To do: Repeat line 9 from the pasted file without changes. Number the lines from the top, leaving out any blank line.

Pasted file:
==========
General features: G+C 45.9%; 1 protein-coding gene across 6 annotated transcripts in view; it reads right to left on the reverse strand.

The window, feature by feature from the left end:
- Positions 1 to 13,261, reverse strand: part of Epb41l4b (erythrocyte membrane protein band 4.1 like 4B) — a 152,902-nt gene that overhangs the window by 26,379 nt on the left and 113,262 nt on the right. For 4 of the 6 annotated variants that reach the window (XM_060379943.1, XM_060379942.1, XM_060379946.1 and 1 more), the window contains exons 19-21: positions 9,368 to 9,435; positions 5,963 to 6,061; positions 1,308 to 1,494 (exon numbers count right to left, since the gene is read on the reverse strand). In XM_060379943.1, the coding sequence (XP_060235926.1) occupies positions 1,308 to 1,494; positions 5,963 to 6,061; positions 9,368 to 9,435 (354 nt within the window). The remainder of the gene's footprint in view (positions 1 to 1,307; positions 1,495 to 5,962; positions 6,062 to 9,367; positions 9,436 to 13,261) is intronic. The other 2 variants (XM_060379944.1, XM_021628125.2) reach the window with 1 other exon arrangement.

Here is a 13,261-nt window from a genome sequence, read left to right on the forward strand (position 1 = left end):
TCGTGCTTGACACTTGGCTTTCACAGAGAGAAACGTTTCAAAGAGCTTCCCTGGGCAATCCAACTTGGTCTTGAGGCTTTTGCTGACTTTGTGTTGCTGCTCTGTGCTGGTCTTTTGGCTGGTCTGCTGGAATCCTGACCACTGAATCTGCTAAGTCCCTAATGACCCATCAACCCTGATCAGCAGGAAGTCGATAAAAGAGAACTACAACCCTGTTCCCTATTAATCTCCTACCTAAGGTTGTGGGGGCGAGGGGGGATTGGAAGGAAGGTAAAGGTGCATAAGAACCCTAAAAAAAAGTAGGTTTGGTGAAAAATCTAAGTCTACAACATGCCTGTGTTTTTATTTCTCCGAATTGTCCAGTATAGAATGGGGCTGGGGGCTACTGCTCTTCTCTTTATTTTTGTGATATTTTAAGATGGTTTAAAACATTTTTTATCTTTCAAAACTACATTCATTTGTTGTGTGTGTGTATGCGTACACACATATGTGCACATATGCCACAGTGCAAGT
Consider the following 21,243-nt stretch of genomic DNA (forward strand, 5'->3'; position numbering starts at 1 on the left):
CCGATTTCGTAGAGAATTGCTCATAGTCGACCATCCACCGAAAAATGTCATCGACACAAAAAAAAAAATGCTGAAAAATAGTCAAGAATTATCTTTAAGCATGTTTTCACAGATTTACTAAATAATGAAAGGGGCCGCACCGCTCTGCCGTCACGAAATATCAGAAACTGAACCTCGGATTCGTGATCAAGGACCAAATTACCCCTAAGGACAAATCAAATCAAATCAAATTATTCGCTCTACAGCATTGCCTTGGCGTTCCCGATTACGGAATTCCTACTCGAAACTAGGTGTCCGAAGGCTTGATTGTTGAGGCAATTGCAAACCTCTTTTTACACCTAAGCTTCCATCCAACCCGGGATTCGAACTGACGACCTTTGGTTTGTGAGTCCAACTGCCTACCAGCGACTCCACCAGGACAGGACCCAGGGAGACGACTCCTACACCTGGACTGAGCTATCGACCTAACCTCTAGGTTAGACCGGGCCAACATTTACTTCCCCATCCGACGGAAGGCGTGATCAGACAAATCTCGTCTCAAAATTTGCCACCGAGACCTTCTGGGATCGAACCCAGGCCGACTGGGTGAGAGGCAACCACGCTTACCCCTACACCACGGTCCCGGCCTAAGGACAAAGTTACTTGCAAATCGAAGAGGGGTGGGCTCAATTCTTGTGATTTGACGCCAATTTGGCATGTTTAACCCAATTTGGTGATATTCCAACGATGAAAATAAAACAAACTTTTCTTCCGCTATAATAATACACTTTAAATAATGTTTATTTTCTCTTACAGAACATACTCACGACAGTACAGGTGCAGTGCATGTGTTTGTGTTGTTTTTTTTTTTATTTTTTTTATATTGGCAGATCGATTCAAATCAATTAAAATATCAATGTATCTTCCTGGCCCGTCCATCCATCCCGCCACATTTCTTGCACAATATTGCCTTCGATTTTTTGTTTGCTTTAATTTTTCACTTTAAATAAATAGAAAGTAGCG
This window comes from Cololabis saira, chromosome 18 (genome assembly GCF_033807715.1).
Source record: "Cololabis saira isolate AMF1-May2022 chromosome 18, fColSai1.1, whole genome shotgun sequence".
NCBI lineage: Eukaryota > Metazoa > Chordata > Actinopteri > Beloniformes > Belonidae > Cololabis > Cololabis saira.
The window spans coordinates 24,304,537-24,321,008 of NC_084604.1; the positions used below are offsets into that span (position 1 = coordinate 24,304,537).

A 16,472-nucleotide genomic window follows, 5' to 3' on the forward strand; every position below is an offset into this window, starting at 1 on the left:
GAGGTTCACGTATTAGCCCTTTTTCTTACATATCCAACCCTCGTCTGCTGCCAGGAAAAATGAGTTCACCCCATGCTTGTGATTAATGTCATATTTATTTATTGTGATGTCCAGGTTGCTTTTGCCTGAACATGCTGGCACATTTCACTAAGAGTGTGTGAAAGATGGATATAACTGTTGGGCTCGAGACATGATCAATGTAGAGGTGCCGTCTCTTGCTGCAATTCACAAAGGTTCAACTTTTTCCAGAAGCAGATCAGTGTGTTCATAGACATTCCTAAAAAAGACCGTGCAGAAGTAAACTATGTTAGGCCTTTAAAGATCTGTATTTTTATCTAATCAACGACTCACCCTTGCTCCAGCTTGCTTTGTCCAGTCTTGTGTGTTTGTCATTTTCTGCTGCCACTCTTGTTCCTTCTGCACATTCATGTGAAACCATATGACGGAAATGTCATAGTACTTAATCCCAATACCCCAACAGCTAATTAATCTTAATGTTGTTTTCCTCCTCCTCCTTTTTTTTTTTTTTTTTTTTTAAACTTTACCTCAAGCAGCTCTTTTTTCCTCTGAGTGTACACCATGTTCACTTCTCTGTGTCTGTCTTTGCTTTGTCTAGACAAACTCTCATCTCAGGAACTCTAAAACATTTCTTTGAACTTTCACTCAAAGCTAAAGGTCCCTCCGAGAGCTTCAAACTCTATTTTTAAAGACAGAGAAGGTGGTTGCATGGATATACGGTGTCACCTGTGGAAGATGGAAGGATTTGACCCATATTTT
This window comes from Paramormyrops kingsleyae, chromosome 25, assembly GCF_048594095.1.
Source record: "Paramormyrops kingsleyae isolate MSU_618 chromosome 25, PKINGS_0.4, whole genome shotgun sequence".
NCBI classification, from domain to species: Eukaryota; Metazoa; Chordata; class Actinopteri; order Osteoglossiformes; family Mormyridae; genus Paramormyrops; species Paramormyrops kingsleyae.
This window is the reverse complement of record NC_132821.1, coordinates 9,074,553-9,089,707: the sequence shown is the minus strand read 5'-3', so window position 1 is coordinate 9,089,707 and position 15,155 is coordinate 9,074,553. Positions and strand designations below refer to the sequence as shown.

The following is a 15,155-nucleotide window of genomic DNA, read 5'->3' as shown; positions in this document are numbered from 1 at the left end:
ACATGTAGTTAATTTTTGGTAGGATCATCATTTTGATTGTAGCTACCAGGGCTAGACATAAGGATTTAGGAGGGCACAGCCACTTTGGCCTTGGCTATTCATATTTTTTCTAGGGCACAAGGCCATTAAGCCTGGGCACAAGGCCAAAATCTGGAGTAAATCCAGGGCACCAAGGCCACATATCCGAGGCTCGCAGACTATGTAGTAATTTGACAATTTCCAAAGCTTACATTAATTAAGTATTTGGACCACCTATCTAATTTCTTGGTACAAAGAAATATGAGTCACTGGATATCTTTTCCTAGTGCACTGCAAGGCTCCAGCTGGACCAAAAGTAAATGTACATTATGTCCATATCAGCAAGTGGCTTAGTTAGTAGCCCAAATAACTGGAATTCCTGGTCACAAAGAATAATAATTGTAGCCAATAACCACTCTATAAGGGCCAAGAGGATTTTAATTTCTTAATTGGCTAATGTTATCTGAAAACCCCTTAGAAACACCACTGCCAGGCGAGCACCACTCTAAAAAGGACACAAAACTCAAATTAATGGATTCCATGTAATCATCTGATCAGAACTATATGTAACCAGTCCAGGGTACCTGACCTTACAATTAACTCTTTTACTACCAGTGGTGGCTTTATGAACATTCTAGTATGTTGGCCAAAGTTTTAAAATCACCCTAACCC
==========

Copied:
Source record: "Cololabis saira isolate AMF1-May2022 chromosome 18, fColSai1.1, whole genome shotgun sequence".